Christine's complaint, as amended, alleged that on April 4, 1978, she was driving a 1974 Cadillac when Roan, while acting within the scope of his authority as the agent, servant, or employee of Big Three Motors, caused the truck he was driving to force Christine to pull over to the side of the road, where Roan "willfully, intentionally, wantonly, fraudulently and under circumstances attended by malice and deceit" entered her car and forced her to drive to the Big Three Motors car lot, where she was unlawfully arrested and imprisoned and her car taken from her possession. C.W.'s complaint, as amended, alleged that Big Three Motors converted to its own use his 1974 Cadillac and various items of property contained therein and that this repossession occurred without due process of law.

These cases were heard in Mobile Circuit Court, and on December 16, 1981, verdicts were rendered in favor of Christine and C.W. Rutherford in the amounts of $15,000.00 and $10,000.00, respectively. This Court affirmed these judgments in Big Three Motors, Inc. v. Rutherford, 432 So. 2d 483 (Ala.1983).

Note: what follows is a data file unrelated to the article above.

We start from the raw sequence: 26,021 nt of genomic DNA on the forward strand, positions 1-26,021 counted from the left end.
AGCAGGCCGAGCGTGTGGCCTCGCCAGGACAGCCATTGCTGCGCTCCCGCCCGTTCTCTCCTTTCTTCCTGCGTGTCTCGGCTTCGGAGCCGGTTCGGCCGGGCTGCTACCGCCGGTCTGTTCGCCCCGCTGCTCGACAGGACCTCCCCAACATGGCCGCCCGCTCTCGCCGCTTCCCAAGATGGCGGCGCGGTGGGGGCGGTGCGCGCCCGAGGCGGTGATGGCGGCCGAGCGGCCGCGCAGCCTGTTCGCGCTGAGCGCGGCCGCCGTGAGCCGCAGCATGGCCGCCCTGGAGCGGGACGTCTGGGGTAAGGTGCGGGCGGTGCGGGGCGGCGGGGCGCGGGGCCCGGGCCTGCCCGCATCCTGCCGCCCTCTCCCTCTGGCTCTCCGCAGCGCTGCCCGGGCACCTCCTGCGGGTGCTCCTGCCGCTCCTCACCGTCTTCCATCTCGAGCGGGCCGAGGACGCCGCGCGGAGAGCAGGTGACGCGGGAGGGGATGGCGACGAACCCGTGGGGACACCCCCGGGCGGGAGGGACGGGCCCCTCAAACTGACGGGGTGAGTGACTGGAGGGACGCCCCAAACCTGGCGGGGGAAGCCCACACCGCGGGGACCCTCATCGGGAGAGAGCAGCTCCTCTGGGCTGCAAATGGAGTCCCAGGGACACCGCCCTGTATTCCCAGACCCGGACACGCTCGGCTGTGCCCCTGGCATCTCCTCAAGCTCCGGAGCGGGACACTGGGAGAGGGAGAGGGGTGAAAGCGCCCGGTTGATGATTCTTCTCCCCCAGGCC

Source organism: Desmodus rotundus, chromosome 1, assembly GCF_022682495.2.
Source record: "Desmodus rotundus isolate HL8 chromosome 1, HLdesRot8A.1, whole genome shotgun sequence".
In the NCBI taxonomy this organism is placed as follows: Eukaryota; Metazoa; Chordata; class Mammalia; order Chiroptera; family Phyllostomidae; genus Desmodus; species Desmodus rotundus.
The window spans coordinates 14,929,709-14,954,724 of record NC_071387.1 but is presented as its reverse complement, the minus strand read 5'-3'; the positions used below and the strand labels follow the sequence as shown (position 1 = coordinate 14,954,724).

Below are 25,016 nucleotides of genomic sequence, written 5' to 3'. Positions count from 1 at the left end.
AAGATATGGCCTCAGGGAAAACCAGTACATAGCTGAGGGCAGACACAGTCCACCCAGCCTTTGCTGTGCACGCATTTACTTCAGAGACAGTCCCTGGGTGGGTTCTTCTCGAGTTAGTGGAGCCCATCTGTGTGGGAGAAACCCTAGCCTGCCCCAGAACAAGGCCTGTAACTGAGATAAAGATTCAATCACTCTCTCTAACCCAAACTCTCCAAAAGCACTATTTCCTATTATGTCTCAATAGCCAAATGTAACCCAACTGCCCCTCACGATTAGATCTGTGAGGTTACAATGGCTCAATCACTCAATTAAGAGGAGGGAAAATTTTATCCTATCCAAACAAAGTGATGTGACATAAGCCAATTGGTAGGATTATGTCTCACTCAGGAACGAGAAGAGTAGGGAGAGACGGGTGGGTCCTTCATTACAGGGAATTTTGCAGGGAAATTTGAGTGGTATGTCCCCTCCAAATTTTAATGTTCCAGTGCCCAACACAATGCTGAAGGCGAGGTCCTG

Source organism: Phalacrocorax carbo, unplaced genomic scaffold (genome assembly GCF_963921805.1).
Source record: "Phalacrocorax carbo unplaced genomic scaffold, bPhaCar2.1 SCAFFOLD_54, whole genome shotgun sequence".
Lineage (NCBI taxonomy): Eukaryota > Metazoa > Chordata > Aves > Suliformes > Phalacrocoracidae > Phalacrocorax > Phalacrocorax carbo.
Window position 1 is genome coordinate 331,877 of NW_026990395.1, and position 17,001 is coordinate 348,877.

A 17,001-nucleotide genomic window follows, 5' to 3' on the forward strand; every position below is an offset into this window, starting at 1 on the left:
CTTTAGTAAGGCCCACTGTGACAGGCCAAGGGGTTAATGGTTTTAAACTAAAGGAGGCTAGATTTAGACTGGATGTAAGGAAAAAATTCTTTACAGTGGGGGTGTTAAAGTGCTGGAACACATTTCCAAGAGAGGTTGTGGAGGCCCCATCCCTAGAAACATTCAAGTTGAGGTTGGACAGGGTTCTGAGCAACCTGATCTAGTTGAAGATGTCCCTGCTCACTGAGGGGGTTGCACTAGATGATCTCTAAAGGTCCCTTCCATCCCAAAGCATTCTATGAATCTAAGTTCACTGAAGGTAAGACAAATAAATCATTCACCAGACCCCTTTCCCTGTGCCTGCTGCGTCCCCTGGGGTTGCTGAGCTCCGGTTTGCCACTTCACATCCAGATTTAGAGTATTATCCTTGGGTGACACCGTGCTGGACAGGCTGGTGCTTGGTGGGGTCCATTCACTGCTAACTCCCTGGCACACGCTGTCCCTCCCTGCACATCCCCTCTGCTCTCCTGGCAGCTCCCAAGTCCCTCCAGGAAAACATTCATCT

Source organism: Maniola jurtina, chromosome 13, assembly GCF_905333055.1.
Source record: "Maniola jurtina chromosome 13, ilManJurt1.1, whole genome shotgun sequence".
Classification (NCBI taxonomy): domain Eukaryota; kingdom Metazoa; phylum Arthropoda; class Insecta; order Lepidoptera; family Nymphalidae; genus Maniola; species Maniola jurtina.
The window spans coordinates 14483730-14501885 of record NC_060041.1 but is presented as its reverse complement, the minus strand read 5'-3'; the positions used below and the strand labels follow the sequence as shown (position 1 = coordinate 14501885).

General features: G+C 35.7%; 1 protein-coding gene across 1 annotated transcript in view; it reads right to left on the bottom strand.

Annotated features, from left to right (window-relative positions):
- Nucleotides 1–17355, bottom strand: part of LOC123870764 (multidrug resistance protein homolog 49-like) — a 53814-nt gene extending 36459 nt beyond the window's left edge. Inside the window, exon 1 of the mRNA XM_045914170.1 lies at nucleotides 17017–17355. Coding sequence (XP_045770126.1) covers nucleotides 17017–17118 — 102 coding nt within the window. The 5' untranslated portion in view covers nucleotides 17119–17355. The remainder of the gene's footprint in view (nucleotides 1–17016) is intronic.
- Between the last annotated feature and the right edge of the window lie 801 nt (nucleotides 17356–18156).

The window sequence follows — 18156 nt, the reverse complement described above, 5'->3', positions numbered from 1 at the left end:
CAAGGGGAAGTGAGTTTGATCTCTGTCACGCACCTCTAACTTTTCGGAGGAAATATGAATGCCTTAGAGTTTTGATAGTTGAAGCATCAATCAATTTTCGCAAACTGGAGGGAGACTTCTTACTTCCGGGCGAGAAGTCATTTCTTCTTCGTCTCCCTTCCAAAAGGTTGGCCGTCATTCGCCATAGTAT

Shortly after these judgments were rendered, Mrs. Fred Roan, Sr., discovered a copy of an insurance policy which Employers had issued to Big Three Motors on October 23, 1977. Mrs. Roan immediately notified Big Three Motors' independent insurance agent, W.K.P. Wilson, of these judgments, and on or about January 5, 1982, attorneys for Big Three Motors provided copies of the Rutherfords' complaints as amended to a W.K.P. Wilson & Sons, Inc. representative. On February 2, 1982, another Wilson employee sent a letter to Employers, enclosing a copy of Big Three Motors' motion for judgment notwithstanding the verdict and/or new trial and/or remittitur.

Employers denied coverage for these judgments and, on April 1, 1982, filed this declaratory judgment action in Mobile Circuit Court to determine its obligation to defend or provide coverage to Big Three Motors for the Rutherfords' claims. In its complaint, Employers alleged that it owed no coverage to Big Three Motors because 1) Big Three Motors breached the express condition precedent to coverage by failing to immediately forward copies of the Rutherfords' complaints to Employers; and 2) the intentional conduct complained of in the Rutherfords' suits was not an "occurrence" within policy coverage.

In its answer, Big Three Motors argued that the policy would cover the Rutherfords' claims because 1) although notice was given at least three years and nine months after the suits were filed, Big Three Motors was unaware of the existence of this policy until that time; and 2) the injuries which Big Three Motors allegedly inflicted upon the Rutherfords were neither "expected nor intended from the standpoint of the insured," Big Three Motors, and therefore fell within the definition of the term "occurrence."